9 Pursuant to s 9A of the Interpretation Act (Cap 1) (1985 Rev Ed), the learned judge examined the second reading speech in 1965 for the amendment of s 2(1) that included the definition of “building”. He found that it supported his interpretation. The learned judge also cited the decision of the Supreme Court of India in Regional Director, Employees' State Insurance Corporation v Highland Coffee Works [1991] 3 SCC 617 which had to consider a similar definition. The Indian Supreme Court held that the words “and includes” in the second limb enlarge the scope encompassed by the first limb.

10 With respect, I fully agree with the reasoning of the court in Van Ommeren Terminal in relation to the definition of “building” in s 2(1) of the Act. Therefore, if the floating dry docks fall within the scope of the word “dock” in the definition then they would be “buildings” for the purpose of s 6(1) of the Act.

11 The next question is whether the floating dry docks fall within the meaning of “dock” in the definition of “building” in s 2(1). The appellant contends that they do not. In support of this, the appellant cited various structural engineering literature in which the term is discussed. Firstly, in my view, the interpretation of “dock” in the Act cannot be restricted to the vocabulary of practitioners of engineering. Parliament must be presumed to intend the ordinary meaning of the word in this instance. There are of course various meanings of the word “dock”, but applying the ejusdem generis principle, it is clear from the surrounding words (“slip, wharf, pier, jetty, landing-stage”) that it is used in the maritime sense. The Oxford English Dictionary defines “dock” (in the maritime sense) as follows:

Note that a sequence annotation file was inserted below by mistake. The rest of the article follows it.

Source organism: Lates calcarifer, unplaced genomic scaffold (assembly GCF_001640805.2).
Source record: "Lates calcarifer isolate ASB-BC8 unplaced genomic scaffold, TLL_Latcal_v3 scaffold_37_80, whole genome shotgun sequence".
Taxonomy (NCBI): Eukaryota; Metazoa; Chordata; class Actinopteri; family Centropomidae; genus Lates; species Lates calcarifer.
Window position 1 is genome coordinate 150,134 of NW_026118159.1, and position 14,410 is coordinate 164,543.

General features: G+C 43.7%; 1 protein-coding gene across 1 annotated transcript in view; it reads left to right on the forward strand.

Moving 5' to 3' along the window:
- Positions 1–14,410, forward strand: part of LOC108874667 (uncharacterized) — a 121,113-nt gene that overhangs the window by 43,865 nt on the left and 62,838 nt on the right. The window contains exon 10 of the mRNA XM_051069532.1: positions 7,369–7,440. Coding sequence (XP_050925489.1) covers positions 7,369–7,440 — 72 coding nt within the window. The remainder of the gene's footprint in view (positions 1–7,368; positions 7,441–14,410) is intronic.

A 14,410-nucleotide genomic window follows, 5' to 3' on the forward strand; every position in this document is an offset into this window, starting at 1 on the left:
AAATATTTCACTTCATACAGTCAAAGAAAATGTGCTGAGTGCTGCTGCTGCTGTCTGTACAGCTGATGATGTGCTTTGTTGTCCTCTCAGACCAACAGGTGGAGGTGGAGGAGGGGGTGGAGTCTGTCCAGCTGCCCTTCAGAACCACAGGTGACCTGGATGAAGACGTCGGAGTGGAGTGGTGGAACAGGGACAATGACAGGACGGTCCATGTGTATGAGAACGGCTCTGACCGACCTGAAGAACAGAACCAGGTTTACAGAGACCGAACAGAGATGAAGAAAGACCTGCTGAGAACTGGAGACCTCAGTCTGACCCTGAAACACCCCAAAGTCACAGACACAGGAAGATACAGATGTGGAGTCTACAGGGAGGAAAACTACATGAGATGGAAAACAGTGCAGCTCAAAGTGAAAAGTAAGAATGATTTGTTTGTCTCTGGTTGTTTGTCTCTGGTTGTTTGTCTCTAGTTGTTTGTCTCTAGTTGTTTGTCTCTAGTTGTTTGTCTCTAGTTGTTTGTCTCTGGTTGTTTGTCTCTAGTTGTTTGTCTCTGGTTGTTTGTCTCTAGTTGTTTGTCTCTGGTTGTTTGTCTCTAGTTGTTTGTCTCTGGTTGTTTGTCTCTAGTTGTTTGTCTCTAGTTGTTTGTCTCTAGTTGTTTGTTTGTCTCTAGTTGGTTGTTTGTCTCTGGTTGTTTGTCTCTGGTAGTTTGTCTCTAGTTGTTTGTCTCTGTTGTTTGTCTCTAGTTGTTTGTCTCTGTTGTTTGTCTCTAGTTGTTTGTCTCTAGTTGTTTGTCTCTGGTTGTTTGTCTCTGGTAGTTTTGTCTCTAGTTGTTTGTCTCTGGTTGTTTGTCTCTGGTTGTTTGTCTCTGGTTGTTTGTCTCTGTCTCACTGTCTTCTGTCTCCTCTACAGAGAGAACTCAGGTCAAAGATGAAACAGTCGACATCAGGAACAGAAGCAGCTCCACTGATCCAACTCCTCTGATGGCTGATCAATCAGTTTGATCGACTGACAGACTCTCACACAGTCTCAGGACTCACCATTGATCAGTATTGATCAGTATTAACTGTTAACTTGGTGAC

An artificial basin excavated, built round with masonry, and fitted with flood-gates, into which ships are received for purposes of loading and unloading or for repair.

However, annexed to this definition is the following paragraph:

… dry or graving dock, a narrow basin into which a single vessel is received, and from which the water is then pumped or let out, leaving the vessel dry for the purpose of repair. (Sometimes also used for building ships.) wet dock, a large water-tight enclosure in which the water is maintained at the level of high tide, so that...

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6 cases
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    • Singapore
    • High Court (Singapore)
    • 25 May 2007
    ...& Co Ltd v Assessor for Glasgow 1932 SC 358 (folld) Letang v Cooper [1965] 1 QB 232 (folld) Pan-United Marine Ltd v Chief Assessor [2007] 2 SLR (R) 633; [2007] 2 SLR 633 (distd) People's Park Chinatown Development Pte Ltd v Schindler Lifts (Singapore) Pte Ltd [1992] 3 SLR (R) 236; [1993] 1 ......
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    ...High Court judge (“the Judge”) dismissed the appeal and delivered his grounds of decision (see Pan United Marine Ltd v Chief Assessor [2007] 2 SLR 633 (“the 11 In essence, the Judge found, inter alia, that: (a) the floating docks fell within the definition of “buildings” under s 2(1) of the......
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    ... ... “building” for property tax assessment (see ... generally Andrew Phang JA in Pan-United Marine Ltd v Chief Assessor ... [2008] 3 SLR(R) 569 (“ Pan-United ”) at [104] and Phang ... JA’s ... ...
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2 books & journal articles
  • Revenue and Tax Law
    • Singapore
    • Singapore Academy of Law Annual Review No. 2008, December 2008
    • 1 December 2008
    ...taxpayer”s appeal was dismissed by a 2:1 majority by the Court of Appeal. The High Court decision (Pan United Marine Ltd v Chief Assessor[2007] 2 SLR 633) was reviewed in (2007) 8 SAL Ann Rev 390 at 401—402, paras 21.50—21.59. 21.42 The judgments of the majority (Andrew Phang Boon Leong JA ......
  • Revenue and Tax Law
    • Singapore
    • Singapore Academy of Law Annual Review No. 2007, December 2007
    • 1 December 2007
    ...and the pipelines were to be excluded from the assessment. Taxability of floating dry docks 21.50 In Pan United Marine v Chief Assessor[2007] 2 SLR 633, the taxpayer had leased some property from Jurong Town Corporation. Within the property, the taxpayer built three floating dry docks. The ......